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Bernard Strean, 91; Pilot, Admiral Backed Naval Air Museum

June 10, 2002|From Times Staff and Wire Reports

Vice Adm. Bernard M. Strean, 91, a Navy combat pilot during World War II who helped establish the Naval Air Museum, died June 1 of pneumonia at a hospital in Arlington, Va.

A native of Big Cabin, Okla., Strean graduated from Annapolis in 1929, where he was a member of the crew and football teams.

During World War II, Strean led a fighter squadron on the aircraft carrier Yorktown and was involved in several engagements in the Pacific. Among his decorations were the Distinguished Flying Cross, the Legion of Merit and the Navy Cross.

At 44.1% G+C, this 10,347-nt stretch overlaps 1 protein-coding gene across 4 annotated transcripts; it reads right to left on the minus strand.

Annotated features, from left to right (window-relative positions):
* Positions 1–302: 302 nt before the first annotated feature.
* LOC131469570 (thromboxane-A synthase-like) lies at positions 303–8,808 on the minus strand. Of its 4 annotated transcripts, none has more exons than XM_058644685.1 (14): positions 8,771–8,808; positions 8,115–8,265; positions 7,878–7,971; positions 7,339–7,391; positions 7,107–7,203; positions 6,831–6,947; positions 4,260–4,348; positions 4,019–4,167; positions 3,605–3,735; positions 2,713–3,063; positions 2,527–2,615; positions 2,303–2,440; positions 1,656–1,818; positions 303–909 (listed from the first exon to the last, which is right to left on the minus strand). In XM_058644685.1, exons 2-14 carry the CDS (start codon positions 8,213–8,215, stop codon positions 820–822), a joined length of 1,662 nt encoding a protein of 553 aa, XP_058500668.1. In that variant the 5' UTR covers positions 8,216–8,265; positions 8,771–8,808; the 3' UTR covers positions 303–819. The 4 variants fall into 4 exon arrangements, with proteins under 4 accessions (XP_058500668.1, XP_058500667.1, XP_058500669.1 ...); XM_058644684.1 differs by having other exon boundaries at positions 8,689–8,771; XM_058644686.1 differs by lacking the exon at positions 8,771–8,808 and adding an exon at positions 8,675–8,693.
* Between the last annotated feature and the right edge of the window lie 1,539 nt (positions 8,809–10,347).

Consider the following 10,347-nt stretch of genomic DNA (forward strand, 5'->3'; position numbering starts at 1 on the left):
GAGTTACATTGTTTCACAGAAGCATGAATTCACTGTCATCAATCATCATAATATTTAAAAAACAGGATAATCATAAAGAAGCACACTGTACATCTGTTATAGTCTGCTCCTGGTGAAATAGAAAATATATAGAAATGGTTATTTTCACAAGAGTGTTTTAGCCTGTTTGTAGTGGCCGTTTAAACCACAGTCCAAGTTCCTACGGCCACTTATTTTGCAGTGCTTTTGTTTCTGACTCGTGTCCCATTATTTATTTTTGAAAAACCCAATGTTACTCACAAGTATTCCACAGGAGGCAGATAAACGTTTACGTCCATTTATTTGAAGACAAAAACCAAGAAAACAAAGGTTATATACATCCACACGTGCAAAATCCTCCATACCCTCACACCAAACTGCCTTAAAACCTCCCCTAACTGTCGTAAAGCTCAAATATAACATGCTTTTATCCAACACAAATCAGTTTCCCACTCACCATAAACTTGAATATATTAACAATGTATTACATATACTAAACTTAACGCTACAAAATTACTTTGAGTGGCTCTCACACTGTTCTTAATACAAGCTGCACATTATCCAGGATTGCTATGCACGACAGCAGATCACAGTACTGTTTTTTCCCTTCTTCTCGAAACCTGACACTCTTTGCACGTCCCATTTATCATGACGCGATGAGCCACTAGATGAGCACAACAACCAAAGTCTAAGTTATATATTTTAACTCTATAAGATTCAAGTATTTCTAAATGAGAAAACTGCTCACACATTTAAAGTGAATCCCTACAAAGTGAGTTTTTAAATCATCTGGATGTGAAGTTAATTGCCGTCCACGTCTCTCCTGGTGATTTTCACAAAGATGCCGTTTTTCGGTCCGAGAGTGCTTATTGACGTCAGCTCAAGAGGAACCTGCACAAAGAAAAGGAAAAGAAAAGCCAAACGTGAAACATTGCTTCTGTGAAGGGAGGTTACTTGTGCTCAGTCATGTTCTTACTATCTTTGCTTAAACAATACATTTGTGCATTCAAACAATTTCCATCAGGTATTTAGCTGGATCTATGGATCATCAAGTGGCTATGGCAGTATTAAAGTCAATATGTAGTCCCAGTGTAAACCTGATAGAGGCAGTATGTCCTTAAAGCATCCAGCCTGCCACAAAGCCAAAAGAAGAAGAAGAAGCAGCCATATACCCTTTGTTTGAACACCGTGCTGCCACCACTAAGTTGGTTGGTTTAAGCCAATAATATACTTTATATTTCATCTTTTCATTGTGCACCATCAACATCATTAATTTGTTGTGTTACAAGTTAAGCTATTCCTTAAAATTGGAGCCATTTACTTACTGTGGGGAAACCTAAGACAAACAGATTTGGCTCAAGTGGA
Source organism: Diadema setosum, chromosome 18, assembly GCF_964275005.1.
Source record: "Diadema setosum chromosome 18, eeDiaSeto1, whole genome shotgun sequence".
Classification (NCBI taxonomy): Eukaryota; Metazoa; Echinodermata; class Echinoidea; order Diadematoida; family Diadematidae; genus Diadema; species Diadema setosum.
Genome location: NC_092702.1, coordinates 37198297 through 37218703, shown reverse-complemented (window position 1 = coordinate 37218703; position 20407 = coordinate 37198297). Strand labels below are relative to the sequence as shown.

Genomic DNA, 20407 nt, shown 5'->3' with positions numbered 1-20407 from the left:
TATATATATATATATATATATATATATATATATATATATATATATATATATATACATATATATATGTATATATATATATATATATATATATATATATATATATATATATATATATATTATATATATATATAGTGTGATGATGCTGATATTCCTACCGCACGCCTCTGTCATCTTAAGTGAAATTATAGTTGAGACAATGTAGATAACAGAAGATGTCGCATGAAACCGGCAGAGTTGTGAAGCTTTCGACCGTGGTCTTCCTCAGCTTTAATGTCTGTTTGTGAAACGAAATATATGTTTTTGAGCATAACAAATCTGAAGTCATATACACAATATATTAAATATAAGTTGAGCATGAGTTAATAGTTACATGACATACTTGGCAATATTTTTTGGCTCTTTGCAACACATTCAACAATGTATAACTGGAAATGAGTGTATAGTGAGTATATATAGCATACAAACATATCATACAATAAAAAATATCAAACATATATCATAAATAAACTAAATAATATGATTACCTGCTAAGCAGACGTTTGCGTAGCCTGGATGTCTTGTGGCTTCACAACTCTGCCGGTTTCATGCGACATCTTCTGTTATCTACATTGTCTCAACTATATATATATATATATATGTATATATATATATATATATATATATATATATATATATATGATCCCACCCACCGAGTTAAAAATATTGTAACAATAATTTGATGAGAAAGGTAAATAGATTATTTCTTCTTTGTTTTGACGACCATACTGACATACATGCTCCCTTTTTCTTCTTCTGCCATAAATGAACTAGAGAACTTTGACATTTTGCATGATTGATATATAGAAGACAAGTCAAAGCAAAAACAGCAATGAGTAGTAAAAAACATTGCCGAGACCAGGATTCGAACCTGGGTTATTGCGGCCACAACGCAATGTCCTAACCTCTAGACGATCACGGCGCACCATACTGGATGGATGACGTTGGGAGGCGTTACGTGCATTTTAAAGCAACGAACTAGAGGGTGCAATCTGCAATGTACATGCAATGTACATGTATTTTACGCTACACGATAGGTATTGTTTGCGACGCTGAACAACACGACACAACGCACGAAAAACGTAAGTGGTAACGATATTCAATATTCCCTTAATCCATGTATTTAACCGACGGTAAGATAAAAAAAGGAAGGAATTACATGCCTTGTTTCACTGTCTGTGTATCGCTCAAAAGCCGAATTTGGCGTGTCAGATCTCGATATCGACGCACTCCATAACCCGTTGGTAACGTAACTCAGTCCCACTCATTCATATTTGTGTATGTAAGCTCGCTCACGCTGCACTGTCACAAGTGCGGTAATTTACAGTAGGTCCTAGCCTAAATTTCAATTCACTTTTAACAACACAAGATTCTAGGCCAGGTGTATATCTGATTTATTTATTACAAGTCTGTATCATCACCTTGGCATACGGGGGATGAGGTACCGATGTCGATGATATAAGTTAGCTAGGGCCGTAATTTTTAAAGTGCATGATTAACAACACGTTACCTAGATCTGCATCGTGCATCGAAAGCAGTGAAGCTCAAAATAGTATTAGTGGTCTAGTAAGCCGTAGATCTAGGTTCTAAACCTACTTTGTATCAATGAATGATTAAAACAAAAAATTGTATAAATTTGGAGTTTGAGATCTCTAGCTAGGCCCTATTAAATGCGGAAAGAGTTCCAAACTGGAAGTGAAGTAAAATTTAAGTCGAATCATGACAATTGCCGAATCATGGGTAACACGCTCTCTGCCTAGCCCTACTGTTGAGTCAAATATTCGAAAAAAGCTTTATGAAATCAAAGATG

Strean continued as a naval aviation instructor after the war. In the 1960s, he commanded the first all-nuclear-powered carrier group. He was later chief of personnel for the Navy.

In his last command, he was chief of naval air training in Florida.

While serving in Pensacola, Strean was instrumental in establishing the Naval Air Museum.

He retired from the Navy in 1971.

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